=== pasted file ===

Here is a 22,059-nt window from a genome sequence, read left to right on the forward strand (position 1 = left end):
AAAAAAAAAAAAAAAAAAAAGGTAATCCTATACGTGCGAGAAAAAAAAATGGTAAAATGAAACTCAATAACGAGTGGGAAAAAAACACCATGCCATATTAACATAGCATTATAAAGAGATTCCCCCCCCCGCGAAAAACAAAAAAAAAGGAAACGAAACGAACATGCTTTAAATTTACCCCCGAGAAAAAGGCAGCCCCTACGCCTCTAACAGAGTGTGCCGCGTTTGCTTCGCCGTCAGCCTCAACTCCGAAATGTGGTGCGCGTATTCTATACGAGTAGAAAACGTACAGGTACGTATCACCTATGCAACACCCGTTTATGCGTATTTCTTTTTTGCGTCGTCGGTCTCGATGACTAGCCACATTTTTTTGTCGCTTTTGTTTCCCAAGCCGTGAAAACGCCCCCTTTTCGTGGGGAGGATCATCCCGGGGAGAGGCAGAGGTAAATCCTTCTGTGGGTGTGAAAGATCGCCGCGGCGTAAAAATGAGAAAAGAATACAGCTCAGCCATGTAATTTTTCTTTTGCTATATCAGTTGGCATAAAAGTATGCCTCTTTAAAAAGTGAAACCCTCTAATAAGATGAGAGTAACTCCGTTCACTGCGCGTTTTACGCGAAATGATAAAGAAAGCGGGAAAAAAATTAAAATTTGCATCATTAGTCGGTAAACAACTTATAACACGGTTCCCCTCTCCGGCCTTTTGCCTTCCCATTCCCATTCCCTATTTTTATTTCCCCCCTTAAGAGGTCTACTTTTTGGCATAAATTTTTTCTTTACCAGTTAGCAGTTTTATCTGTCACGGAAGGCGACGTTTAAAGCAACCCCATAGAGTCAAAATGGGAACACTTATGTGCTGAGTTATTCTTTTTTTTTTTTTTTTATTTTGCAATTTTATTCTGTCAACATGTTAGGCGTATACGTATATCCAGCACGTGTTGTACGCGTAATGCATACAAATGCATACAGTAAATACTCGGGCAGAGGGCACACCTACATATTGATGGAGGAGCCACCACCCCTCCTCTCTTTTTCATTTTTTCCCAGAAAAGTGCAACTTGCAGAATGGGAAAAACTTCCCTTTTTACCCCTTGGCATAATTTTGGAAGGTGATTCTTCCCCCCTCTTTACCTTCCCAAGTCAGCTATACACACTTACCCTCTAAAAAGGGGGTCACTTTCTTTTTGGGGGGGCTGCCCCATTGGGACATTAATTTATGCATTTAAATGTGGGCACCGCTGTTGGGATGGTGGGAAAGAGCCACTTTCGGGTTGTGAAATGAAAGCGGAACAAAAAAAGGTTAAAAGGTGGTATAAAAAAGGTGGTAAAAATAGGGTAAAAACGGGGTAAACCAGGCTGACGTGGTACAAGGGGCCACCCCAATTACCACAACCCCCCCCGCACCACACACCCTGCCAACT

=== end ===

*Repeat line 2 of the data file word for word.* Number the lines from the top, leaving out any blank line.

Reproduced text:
AAAAAAAAAAAAAAAAAAAAGGTAATCCTATACGTGCGAGAAAAAAAAATGGTAAAATGAAACTCAATAACGAGTGGGAAAAAAACACCATGCCATATTAACATAGCATTATAAAGAGATTCCCCCCCCCGCGAAAAACAAAAAAAAAGGAAACGAAACGAACATGCTTTAAATTTACCCCCGAGAAAAAGGCAGCCCCTACGCCTCTAACAGAGTGTGCCGCGTTTGCTTCGCCGTCAGCCTCAACTCCGAAATGTGGTGCGCGTATTCTATACGAGTAGAAAACGTACAGGTACGTATCACCTATGCAACACCCGTTTATGCGTATTTCTTTTTTGCGTCGTCGGTCTCGATGACTAGCCACATTTTTTTGTCGCTTTTGTTTCCCAAGCCGTGAAAACGCCCCCTTTTCGTGGGGAGGATCATCCCGGGGAGAGGCAGAGGTAAATCCTTCTGTGGGTGTGAAAGATCGCCGCGGCGTAAAAATGAGAAAAGAATACAGCTCAGCCATGTAATTTTTCTTTTGCTATATCAGTTGGCATAAAAGTATGCCTCTTTAAAAAGTGAAACCCTCTAATAAGATGAGAGTAACTCCGTTCACTGCGCGTTTTACGCGAAATGATAAAGAAAGCGGGAAAAAAATTAAAATTTGCATCATTAGTCGGTAAACAACTTATAACACGGTTCCCCTCTCCGGCCTTTTGCCTTCCCATTCCCATTCCCTATTTTTATTTCCCCCCTTAAGAGGTCTACTTTTTGGCATAAATTTTTTCTTTACCAGTTAGCAGTTTTATCTGTCACGGAAGGCGACGTTTAAAGCAACCCCATAGAGTCAAAATGGGAACACTTATGTGCTGAGTTATTCTTTTTTTTTTTTTTTTATTTTGCAATTTTATTCTGTCAACATGTTAGGCGTATACGTATATCCAGCACGTGTTGTACGCGTAATGCATACAAATGCATACAGTAAATACTCGGGCAGAGGGCACACCTACATATTGATGGAGGAGCCACCACCCCTCCTCTCTTTTTCATTTTTTCCCAGAAAAGTGCAACTTGCAGAATGGGAAAAACTTCCCTTTTTACCCCTTGGCATAATTTTGGAAGGTGATTCTTCCCCCCTCTTTACCTTCCCAAGTCAGCTATACACACTTACCCTCTAAAAAGGGGGTCACTTTCTTTTTGGGGGGGCTGCCCCATTGGGACATTAATTTATGCATTTAAATGTGGGCACCGCTGTTGGGATGGTGGGAAAGAGCCACTTTCGGGTTGTGAAATGAAAGCGGAACAAAAAAAGGTTAAAAGGTGGTATAAAAAAGGTGGTAAAAATAGGGTAAAAACGGGGTAAACCAGGCTGACGTGGTACAAGGGGCCACCCCAATTACCACAACCCCCCCCGCACCACACACCCTGCCAACT